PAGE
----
The Comprehensive Nuclear-Test-Ban Treaty Organization (CTBTO) was formed in 1996 to prohibit any and every kind of nuclear weapon testing. As the name suggests, the treaty was formed to bring an end to unchecked nuclear weapons test explosions. The treaty prohibited testing of nuclear weapons or similar nuclear explosions in outer space, atmosphere, or under water.
The treaty allows nuclear tests to be carried underground provided no radioactive debris falls outside borders of the member country carrying out the test. Countries signing and ratifying the treaty should work towards full disarmament, and must end the armaments race and environment contamination courtesy radioactive substances. The treaty was established to promote international security and peace.
Though opened for signature in 1996, the talks relating to the treaty have been on much before. Representatives of Great Britain, the United States and Soviet Union authenticated the Limited Test Ban Treaty on August 5, 1963. China and France were invited to sign the treaty then but they refused. The treaty was the first crucial step towards controlling nuclear weapon development and testing.
Discussions about such a treaty began a decade earlier between the three nations during the 1950s. The inspiration for the treaty came from the rising, dangerous nuclear arms race trend back then and also the opposition from the public for nuclear weapons’ atmospheric testing. The limited treaty would have come into effect in 1960, if not for the American spy plane’s downing above Soviet Union territories in May, 1960.
Entry into Force
CTBTO is headquartered in Vienna, Austria and 183 nations (as of June, 2016) have signed the CTBTO, of which 164 have ratified the treaty. Signing the treaty means being in approval of the treaty’s principles; ratification is adhering to or implementing those principles. The treaty isn’t a law yet and violating member states therefore cannot be prosecuted. Also, members can leave the CTBTO if they believe the extraordinary events relating to the treaty’s subject matter is in conflict with their national interests.
For the treaty to come into force (according to CTBTO’s Article XIV), it would need ratification from the 44 Annex 2 states. These are countries that have nuclear energy or research reactors, and were a part of the formal 1996 Conference on Disarmament session. According to NGOs, it is vital CTBTO enters into force as soon as possible to mitigate nuclear proliferation at the earliest.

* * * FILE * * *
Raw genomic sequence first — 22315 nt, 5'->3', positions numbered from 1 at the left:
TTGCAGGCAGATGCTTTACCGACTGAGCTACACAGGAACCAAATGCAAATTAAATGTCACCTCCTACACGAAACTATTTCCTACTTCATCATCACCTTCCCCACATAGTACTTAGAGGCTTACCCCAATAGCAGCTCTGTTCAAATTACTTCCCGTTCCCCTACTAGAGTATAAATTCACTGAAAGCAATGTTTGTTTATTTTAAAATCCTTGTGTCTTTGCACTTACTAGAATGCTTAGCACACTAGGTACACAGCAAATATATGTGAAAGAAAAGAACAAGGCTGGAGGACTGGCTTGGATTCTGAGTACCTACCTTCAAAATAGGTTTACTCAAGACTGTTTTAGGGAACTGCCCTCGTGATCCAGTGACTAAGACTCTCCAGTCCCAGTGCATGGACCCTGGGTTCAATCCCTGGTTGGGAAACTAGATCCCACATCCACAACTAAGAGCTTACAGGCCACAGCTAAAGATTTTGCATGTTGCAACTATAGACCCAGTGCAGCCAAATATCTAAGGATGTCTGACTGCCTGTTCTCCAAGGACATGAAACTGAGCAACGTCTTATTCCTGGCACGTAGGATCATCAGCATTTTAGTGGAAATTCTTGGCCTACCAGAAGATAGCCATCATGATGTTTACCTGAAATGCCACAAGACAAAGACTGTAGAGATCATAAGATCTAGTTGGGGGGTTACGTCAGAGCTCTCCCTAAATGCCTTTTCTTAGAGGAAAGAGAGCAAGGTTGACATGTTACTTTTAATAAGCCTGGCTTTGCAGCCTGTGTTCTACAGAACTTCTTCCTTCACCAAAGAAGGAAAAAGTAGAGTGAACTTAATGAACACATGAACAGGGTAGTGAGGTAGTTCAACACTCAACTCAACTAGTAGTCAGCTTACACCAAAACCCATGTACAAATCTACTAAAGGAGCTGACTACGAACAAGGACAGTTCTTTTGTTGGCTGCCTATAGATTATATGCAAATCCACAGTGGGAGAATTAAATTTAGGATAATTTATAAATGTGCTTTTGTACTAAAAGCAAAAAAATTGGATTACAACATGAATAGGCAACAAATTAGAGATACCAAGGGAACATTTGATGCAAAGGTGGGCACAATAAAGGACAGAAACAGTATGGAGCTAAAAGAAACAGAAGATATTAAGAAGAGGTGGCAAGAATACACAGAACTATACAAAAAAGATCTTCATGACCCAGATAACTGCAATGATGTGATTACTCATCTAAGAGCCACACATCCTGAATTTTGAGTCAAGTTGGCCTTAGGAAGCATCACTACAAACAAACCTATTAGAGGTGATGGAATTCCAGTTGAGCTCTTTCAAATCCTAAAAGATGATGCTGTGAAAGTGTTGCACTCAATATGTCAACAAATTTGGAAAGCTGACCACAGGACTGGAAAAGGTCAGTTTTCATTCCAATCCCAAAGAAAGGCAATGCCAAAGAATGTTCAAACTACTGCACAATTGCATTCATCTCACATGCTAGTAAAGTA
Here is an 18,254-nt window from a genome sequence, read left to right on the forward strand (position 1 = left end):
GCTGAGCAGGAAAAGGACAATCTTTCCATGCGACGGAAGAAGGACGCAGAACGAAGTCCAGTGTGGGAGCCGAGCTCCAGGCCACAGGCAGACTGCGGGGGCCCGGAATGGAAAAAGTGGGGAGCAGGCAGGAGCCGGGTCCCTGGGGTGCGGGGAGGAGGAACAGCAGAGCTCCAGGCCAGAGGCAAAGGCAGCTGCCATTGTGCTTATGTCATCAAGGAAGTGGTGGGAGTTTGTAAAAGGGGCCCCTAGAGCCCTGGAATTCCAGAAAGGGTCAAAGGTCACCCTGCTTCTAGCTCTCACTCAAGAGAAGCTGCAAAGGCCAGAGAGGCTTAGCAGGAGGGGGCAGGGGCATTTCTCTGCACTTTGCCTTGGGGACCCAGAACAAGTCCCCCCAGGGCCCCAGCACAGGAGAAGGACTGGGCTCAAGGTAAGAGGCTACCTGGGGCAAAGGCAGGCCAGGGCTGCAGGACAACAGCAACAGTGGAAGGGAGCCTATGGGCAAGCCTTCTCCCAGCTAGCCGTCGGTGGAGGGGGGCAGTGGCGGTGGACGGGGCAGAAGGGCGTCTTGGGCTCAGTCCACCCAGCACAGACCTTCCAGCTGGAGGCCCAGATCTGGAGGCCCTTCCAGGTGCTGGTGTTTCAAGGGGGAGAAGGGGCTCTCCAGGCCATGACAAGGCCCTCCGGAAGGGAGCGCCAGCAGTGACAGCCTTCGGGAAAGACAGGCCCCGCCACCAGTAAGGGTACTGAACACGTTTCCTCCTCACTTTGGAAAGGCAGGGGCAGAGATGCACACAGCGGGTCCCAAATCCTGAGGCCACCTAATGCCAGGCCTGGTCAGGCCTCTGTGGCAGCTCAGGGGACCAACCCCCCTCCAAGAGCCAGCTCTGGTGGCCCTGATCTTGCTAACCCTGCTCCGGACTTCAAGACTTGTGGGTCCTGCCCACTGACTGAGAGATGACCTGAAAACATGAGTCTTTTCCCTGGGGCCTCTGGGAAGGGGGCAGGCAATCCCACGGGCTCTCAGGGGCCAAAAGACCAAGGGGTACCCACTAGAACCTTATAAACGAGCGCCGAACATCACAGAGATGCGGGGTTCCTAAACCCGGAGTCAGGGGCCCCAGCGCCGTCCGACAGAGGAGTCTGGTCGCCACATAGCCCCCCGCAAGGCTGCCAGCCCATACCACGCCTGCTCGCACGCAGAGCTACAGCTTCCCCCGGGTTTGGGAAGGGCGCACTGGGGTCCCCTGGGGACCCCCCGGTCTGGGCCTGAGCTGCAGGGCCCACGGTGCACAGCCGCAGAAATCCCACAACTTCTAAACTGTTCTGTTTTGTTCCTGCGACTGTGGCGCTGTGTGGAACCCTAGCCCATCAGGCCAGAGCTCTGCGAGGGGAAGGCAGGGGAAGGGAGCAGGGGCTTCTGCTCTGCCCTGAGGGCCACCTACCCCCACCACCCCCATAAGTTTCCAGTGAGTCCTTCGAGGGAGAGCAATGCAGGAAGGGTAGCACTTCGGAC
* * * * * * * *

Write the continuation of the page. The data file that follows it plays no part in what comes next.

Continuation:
The treaty doesn’t have a specific tenure and is expected to last for an indefinite period. Once the treaty enters into force, a review conference can be convened once every decade, to usually consider possibilities of allowing underground nuclear explosions with peaceful objectives. Former U.S. president Bill Clinton was the first global leader to authorize the treaty.
To make sure member countries comply with the treaty, CTBTO has a verification regime in place. However, this regime can be implemented only once the treaty enters into force. The regime comprises:
International Monitoring System (IMS)
IMS has 321 monitoring stations along with 16 laboratories across the globe. These are used to monitor Earth for any nuclear explosion sign. For verification, IMS uses the following methods: seismic, hydroacoustic, infrasound and radionuclide. Seismic, hydroacoustic, and infrasound stations take care of monitoring the underground, large oceans and atmosphere, respectively. Radionuclide stations unearth radioactive debris resulting from underwater or underground nuclear explosions, atmospheric explosions. These stations are spread across 89 countries across the globe, with most of them situated in inaccessible and remote regions. The CTBTO foots their establishment and operational expenses.
International Data Centre (IDC)
The IDC supports the IMS by processing and analyzing information recorded at monitoring stations. Located at Vienna, Austria, the IDC makes data bulletins, which are forwarded to CTBTO members for their assessment and judgment. The incoming information is registered, located and analyzed with major focus on nuclear explosion detection.
Global Communications Infrastructure (GCI)
The GCI transmits recorded information to the IDC. The information is received and distributed via a six-satellite network. These satellites direct the transmissions to the three ground-based hubs, and the information is then sent by terrestrial links to the IDC.
Consultation and Clarification
The consultation and clarification aspect entails resolving and clarifying any matter raised by a member state, such as specific information collected containing a nuclear explosion. The questioning member state can interact directly with the state under question or take the matter through the executive council. The member state may also request CTBTO Director-General for information. The state that’s being questioned has 48 hours for clarifying the problem.
On-Site Inspections (OSI)
Member states, if they wish, can request to inspect sites of any other CTBTO member state, irrespective of whether the consultation and clarification was satisfactory or not. Such inspections are considered final verification measures.
Member states can voluntarily notify CTBTO if any chemical explosion entailing blasting material (300 tonnes or more) happened on their territories. Such voluntary submissions help resolve data misinterpretation. For example, a huge mining explosion can be misinterpreted for a nuclear explosion.